Kerry Cavanuagh of the Los Angeles Daily news wrote two excellent columns on the dire effect public sector pensions are having on LA County and City budgets.
She hit the nail on the head in both columns, but came to the wrong conclusion on one point. She suggested that a 401K style plan for new employees would not save as much as a reformed defined benefit plan.
She stated the rationale for her conclusion:
“The city’s pension proposals would only affect future hires, since existing employee benefits are protected under law. And that’s why pensions end up being cheaper than installing a 401(k) system. Los Angeles is still responsible for funding and bailing out the pension systems that serve existing employees and retirees. If L.A. created a separate 401(k) system for new hires, those employees would not pay into the pension system.”
“The city would have a growing liability of pension-collecting retirees, but fewer and fewer people paying into the system. The city would be responsible for ensuring the pension funds are solvent. Eventually, pensioners would die out and then the 401(k) option would realize cost savings, but that would be decades away.”
There is a term for what she described – a Ponzi scheme. That’s where current contributions are used to cover the accrued benefits or entitlements for former participants.
Many have accused the Social Security System as being the largest Ponzi scheme in the history of the world. While technically true, there is an important difference between Social Security and other public defined benefit plans.
Congress can amend Social Security benefit calculations and criteria without negotiating with unions.
Yes, there would be political flack if the retirement age was raised and contributions were increased, but it seems that most Americans are resigned to that.
Consider the recent announcement that there would be no COLA for a second year in a row for SSA beneficiaries. Sure, people were not happy with the news, but there will be little political capital lost as a result this November.
Try getting city and county unions to make meaningful concessions here. The politicians would not chance it for fear of losing their primary source of support. Instead, only symbolic reforms will be considered.
According to Ms. Cavanaugh’s article, the city pays almost $9,000 per year, per employee under the current defined benefit plan. By comparison, a 401K plan for new hires would amount to $4,635 per head.
Granted, the city is not doing a lot of hiring these days and it would take decades for the defined contribution plan to yield the savings we need. However, to use that as an excuse for not creating a new tier covered by such a plan is shortsighted.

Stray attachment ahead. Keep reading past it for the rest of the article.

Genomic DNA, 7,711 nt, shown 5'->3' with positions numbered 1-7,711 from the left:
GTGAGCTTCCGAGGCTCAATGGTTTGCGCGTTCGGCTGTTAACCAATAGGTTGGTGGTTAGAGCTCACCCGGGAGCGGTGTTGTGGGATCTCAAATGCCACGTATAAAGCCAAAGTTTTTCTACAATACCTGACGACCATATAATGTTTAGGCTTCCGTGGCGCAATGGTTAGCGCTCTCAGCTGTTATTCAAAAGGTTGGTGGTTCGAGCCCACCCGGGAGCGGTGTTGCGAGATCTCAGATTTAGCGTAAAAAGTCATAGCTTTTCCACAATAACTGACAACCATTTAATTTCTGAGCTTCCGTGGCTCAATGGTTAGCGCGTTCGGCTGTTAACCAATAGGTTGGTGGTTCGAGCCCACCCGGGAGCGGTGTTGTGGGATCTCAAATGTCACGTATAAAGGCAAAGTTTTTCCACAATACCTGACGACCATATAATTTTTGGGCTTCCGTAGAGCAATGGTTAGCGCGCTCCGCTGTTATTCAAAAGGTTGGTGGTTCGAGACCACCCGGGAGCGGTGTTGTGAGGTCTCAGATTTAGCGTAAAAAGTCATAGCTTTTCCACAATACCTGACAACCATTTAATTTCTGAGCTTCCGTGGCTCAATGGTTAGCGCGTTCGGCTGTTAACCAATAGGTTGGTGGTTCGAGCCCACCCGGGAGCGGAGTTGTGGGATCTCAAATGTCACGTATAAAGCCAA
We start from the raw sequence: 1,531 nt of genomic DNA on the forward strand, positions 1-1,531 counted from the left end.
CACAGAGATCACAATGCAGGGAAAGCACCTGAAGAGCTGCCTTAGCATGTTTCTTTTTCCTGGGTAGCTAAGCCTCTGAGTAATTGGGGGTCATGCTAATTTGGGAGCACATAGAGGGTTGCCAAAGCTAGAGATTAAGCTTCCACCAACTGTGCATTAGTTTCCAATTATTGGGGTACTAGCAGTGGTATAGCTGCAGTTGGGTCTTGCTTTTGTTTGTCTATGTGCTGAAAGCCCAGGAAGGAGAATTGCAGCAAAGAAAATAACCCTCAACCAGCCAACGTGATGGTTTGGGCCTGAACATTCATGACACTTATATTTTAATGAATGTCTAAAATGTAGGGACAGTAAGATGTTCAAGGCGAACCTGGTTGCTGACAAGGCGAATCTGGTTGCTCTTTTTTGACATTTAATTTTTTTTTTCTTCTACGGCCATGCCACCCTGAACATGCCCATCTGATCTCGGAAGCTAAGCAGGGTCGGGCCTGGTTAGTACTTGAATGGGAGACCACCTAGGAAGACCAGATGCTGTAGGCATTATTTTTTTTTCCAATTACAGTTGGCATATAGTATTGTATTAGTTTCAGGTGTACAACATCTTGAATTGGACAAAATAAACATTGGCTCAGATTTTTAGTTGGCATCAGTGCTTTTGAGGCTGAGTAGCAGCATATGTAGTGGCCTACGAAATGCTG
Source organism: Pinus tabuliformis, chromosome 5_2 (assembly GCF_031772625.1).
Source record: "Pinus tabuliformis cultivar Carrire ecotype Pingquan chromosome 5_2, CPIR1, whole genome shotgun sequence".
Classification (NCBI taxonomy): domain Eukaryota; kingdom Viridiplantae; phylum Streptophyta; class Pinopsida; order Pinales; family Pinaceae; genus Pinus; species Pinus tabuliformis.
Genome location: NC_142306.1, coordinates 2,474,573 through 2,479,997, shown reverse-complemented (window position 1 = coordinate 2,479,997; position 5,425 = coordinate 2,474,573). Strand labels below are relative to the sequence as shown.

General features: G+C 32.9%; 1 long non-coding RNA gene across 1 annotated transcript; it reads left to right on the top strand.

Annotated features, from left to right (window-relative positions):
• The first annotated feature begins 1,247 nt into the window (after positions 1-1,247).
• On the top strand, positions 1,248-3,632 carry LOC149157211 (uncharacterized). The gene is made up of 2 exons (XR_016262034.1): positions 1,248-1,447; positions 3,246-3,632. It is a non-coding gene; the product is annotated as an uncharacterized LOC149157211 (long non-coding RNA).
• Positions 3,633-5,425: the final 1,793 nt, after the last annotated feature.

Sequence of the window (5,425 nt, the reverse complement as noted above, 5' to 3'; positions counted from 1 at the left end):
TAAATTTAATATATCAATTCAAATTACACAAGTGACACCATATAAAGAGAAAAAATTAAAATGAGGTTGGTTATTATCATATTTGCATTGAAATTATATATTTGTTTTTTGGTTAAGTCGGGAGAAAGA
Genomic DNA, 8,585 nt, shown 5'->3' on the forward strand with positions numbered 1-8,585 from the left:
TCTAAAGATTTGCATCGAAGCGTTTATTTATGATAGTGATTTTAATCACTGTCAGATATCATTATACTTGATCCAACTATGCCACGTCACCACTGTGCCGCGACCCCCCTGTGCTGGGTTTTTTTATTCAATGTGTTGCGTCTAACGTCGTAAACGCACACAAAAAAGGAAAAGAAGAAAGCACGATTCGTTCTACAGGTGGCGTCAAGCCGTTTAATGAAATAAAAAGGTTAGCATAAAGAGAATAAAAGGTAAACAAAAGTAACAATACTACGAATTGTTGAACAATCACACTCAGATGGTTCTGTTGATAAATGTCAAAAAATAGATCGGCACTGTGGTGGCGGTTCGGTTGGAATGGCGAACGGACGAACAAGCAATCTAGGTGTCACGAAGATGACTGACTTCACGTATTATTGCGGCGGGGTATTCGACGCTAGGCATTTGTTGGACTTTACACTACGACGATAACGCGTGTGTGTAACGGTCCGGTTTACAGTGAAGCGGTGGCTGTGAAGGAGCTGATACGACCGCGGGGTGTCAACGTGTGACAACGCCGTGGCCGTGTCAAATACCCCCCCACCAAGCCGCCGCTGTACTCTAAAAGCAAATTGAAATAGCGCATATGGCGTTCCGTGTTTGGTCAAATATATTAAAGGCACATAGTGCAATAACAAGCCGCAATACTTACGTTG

The current system is bleeding the city to death. It will lead to our demise if it is allowed to continue. At some point, we will have to pay the piper big time to not only bail it out, but continue to pay in order to sustain it beyond that point.
That’s not a solution. It’s a slow but steady death – maybe not too slow.
We need to cut our losses now and prepare to finance the unfunded liability created by the sheer momentum of the current plan participants. Even that will be painful, but we are dealing with a cancer that must not be allowed to metastasize. We will eventually reach a tipping point beyond which recovery will be impossible without bankruptcy.
According to the Segal Company study cited by Cavanaugh:
“A reformed plan would cost $2,273 per employee. Reformed, in this case, would mean increasing the retirement age to 62 and penalizing workers who retire earlier, increasing employee pension and retiree health care contributions and imposing a major cut of retiree health care subsidies.”
“… those changes would cut city liability for new employees by 75 percent. And they would increase worker contributions by 44 percent.”
We will get significant concessions from the unions when pigs fly.
Also, what was the rate of return on investments assumed by Segal – 8%, a rate considered unsustainable by many experts including Warren Buffet? Cavanuagh does not state what rate Segal used. I would think if it were measurably less than 8%, it would have been disclosed in the study. Segal assumed an 8% return in the last plan evaluation it submitted to the city (as of June 2009; report dated April 2010).
Unfortunately both public and private sector entities are predisposed to using the highest rate of return assumption in order to cover up the bad funding news.
The private sector could be in for a rude awakening when more conservative and realistic international pension accounting rules under consideration ultimately take effect (interesting that it is a division of Segal – Sibson Consulting – that projects the use of a 6% return rate assumption if the rules are implemented).
GASB (Government Accounting Standards Board), the body that promulgates public sector accounting rules, will undoubtedly follow suit.
Even if the city succeeded in getting any concessions now, the pressure to reinstate older, more generous defined benefits will always be present, or at least as long as City Hall panders to the unions for votes and contributions.
Given the timidity of our city government to confront their union pals, you can bet they that any givebacks today will be offset tomorrow.
In the off-chance we are going to play hardball with the unions, then go for the gold and insist on a defined contribution plan as the plan model for new employees.
Anything less will lead to failure in the long-term.
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